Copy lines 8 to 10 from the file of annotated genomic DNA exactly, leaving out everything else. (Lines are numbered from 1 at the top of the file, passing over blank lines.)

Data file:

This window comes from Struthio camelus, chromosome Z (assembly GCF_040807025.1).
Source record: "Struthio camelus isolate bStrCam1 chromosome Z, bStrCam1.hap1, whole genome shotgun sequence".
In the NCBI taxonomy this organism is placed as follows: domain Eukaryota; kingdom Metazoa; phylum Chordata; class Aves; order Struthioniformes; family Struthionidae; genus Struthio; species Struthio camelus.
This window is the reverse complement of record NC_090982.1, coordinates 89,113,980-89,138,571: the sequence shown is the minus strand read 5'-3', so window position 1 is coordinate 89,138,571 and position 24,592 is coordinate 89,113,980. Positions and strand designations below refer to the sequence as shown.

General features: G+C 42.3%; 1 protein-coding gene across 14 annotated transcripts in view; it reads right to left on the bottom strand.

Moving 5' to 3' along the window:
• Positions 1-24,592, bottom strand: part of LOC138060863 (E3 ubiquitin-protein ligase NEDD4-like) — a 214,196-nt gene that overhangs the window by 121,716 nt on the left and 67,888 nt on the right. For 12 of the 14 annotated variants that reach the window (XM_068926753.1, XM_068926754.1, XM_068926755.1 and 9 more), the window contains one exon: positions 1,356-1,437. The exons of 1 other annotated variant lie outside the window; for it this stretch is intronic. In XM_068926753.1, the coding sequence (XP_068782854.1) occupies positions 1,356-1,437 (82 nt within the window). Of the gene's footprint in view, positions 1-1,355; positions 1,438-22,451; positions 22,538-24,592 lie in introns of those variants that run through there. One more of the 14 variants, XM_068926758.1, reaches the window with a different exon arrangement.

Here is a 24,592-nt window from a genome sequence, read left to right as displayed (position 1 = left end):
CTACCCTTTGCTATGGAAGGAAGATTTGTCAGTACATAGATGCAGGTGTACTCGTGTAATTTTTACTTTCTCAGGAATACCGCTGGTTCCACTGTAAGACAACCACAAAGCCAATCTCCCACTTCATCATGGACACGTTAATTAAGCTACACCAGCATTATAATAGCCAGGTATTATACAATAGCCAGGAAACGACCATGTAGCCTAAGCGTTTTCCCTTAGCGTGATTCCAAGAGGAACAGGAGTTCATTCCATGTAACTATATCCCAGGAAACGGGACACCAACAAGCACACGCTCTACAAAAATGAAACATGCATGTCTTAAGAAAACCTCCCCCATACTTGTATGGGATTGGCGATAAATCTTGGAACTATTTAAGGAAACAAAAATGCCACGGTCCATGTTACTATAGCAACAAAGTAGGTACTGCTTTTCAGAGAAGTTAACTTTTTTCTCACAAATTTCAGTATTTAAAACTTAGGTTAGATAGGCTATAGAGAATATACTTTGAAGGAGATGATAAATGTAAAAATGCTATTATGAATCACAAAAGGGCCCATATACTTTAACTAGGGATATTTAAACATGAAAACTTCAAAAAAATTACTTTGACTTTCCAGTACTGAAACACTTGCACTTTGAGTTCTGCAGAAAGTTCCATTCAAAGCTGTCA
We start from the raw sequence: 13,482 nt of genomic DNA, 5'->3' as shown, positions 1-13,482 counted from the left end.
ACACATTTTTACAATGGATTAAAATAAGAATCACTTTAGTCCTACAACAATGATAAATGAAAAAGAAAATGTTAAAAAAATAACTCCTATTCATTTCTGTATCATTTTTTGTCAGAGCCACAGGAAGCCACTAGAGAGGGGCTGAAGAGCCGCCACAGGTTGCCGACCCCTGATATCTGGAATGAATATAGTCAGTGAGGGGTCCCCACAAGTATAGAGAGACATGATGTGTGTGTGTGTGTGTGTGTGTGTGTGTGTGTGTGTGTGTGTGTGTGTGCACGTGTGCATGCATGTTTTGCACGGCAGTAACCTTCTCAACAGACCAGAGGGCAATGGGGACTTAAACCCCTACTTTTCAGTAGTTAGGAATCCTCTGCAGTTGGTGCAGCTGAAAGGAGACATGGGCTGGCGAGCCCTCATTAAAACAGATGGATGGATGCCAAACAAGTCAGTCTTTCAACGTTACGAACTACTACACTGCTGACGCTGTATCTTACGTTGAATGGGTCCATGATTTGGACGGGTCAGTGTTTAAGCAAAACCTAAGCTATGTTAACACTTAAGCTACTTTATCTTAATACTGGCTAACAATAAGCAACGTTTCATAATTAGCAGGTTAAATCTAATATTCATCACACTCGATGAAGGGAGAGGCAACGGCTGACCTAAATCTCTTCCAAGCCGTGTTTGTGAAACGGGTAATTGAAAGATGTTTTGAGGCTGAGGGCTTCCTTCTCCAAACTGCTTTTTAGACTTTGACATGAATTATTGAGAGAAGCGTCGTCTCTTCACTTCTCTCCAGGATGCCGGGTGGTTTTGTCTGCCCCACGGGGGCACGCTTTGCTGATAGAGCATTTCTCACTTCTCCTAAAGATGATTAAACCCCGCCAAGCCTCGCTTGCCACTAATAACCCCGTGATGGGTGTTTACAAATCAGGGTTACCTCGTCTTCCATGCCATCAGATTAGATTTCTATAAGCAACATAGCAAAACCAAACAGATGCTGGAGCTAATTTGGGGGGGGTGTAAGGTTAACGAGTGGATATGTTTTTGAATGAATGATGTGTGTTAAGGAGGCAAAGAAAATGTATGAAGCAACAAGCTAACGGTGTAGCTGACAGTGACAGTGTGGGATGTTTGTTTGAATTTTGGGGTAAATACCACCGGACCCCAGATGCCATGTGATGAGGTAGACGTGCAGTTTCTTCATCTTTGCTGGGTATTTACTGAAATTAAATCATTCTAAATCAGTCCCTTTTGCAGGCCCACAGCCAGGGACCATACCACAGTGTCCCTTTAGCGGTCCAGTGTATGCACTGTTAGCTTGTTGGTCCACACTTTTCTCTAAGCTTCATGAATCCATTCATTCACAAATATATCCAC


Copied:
Here is a 24,592-nt window from a genome sequence, read left to right as displayed (position 1 = left end):
CTACCCTTTGCTATGGAAGGAAGATTTGTCAGTACATAGATGCAGGTGTACTCGTGTAATTTTTACTTTCTCAGGAATACCGCTGGTTCCACTGTAAGACAACCACAAAGCCAATCTCCCACTTCATCATGGACACGTTAATTAAGCTACACCAGCATTATAATAGCCAGGTATTATACAATAGCCAGGAAACGACCATGTAGCCTAAGCGTTTTCCCTTAGCGTGATTCCAAGAGGAACAGGAGTTCATTCCATGTAACTATATCCCAGGAAACGGGACACCAACAAGCACACGCTCTACAAAAATGAAACATGCATGTCTTAAGAAAACCTCCCCCATACTTGTATGGGATTGGCGATAAATCTTGGAACTATTTAAGGAAACAAAAATGCCACGGTCCATGTTACTATAGCAACAAAGTAGGTACTGCTTTTCAGAGAAGTTAACTTTTTTCTCACAAATTTCAGTATTTAAAACTTAGGTTAGATAGGCTATAGAGAATATACTTTGAAGGAGATGATAAATGTAAAAATGCTATTATGAATCACAAAAGGGCCCATATACTTTAACTAGGGATATTTAAACATGAAAACTTCAAAAAAATTACTTTGACTTTCCAGTACTGAAACACTTGCACTTTGAGTTCTGCAGAAAGTTCCATTCAAAGCTGTCA
We start from the raw sequence: 13,482 nt of genomic DNA, 5'->3' as shown, positions 1-13,482 counted from the left end.